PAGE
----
Efficient Compilation for Application Specific Instruction set DSP Processors with Multi-bank Memories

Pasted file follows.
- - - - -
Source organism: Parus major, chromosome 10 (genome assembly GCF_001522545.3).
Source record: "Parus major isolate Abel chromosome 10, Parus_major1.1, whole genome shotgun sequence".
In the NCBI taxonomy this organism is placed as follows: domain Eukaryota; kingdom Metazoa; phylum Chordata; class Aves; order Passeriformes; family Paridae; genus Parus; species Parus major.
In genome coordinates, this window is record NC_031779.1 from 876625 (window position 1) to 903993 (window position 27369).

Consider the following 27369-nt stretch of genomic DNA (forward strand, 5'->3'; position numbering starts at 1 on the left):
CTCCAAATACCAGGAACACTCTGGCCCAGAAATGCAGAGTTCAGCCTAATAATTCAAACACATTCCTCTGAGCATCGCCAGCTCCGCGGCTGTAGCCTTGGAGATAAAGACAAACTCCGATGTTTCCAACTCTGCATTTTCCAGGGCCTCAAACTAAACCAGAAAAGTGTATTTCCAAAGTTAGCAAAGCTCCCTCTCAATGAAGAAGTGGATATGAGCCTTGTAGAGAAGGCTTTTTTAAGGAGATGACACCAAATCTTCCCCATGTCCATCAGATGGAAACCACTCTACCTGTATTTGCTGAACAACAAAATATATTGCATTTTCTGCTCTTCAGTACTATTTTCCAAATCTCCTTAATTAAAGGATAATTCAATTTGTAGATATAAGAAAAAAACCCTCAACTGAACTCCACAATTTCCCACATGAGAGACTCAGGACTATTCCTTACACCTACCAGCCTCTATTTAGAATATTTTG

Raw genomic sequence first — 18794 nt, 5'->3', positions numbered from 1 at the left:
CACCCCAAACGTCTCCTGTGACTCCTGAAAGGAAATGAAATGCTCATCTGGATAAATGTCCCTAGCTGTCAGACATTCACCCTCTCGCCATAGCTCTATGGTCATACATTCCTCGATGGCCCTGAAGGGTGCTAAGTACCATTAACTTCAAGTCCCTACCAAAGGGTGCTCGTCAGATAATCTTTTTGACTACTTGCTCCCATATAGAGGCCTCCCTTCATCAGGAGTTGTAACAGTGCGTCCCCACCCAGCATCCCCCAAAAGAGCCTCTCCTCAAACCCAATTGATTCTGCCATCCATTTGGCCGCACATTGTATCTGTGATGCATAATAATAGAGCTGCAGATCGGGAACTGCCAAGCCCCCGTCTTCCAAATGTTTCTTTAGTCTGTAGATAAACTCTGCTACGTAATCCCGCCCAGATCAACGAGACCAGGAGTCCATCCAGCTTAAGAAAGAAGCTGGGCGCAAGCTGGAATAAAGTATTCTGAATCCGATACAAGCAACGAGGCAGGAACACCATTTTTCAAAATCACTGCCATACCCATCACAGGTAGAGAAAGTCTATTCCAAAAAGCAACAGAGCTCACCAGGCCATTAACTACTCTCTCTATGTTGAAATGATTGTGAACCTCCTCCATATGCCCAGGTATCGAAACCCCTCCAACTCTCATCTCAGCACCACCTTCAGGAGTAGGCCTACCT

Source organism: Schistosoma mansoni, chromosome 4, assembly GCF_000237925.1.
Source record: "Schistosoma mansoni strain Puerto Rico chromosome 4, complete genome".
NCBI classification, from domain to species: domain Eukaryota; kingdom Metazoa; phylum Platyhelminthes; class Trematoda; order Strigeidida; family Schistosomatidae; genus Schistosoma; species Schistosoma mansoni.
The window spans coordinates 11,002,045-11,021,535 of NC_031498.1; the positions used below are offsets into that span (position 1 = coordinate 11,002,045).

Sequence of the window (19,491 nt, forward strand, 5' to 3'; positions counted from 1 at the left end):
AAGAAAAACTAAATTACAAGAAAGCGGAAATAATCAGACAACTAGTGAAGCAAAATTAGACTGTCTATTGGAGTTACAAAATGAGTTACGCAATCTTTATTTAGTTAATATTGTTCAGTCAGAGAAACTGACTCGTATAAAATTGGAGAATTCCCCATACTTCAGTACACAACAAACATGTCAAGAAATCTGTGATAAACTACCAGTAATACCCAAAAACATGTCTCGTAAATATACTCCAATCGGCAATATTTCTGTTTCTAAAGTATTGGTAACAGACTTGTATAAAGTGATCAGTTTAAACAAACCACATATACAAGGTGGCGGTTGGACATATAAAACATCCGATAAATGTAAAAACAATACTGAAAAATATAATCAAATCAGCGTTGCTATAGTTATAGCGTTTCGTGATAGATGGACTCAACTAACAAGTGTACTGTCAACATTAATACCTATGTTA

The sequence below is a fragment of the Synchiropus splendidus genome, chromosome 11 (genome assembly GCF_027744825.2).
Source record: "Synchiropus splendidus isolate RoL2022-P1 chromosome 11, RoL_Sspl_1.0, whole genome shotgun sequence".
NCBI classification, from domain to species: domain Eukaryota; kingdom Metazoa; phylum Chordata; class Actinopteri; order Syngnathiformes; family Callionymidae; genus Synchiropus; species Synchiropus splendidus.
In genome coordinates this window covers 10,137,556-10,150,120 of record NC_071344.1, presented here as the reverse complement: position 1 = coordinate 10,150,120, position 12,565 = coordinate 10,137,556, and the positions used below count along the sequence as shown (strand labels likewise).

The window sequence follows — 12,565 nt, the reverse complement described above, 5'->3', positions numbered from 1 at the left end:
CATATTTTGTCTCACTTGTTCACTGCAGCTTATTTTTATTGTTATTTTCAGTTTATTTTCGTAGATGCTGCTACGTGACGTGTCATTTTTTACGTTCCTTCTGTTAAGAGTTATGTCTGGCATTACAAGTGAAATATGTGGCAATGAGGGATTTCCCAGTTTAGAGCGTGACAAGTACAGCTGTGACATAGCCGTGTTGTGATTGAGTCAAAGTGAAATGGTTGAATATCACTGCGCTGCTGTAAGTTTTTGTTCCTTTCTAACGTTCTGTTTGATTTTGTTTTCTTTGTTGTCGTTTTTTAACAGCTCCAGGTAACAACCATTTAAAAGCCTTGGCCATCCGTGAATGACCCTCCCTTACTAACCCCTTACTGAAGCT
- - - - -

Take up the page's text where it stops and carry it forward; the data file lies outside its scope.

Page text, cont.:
Sammanfattning: Modern signal processing systems require more and more processing capacity as times goes on. Previously, large increases in speed and power efficiency have come from process technology improvements. However, lately the gain from process improvements have been greatly reduced. Currently, the way forward for high-performance systems is to use specialized hardware and/or parallel designs.Application Specific Integrated Circuits (ASICs) have long been used to accelerate the processing of tasks that are too computationally heavy for more general processors. The problem with ASICs is that they are costly to develop and verify, and the product life time can be limited with newer standards. Since they are very specific the applicable domain is very narrow.More general processors are more flexible and can easily adapt to perform the functions of ASIC based designs. However, the generality comes with a performance cost that renders general designs unusable for some tasks. The question then becomes, how general can a processor be while still being power efficient and fast enough for some particular domain?Application Specific Instruction set Processors (ASIPs) are processors that target a specific application domain, and can offer enough performance with power efficiency and silicon cost that is comparable to ASICs. The flexibility allows for the same hardware design to be used over several system designs, and also for multiple functions in the same system, if some functions are not used simultaneously.One problem with ASIPs is that they are more difficult to program than a general purpose processor, given that we want efficient software. Utilizing all of the features that give an ASIP its performance advantage can be difficult at times, and new tools and methods for programming them are needed.This thesis will present ePUMA (embedded Parallel DSP platform with Unique Memory Access), an ASIP architecture that targets algorithms with predictable data access. These kinds of algorithms are very common in e.g. baseband processing or multimedia applications. The primary focus will be on the specific features of ePUMA that are utilized to achieve high performance, and how it is possible to automatically utilize them using tools. The most significant features include data permutation for conflict-free data access, and utilization of address generation features for overhead free code execution. This sometimes requires specific information; for example the exact sequences of addresses in memory that are accessed, or that some operations may be performed in parallel. This is not always available when writing code using the traditional way with traditional languages, e.g. C, as extracting this information is still a very active research topic. In the near future at least, the way that software is written needs to change to exploit all hardware features, but in many cases in a positive way. Often the problem with current methods is that code is overly specific, and that a more general abstractions are actually easier to generate code from.
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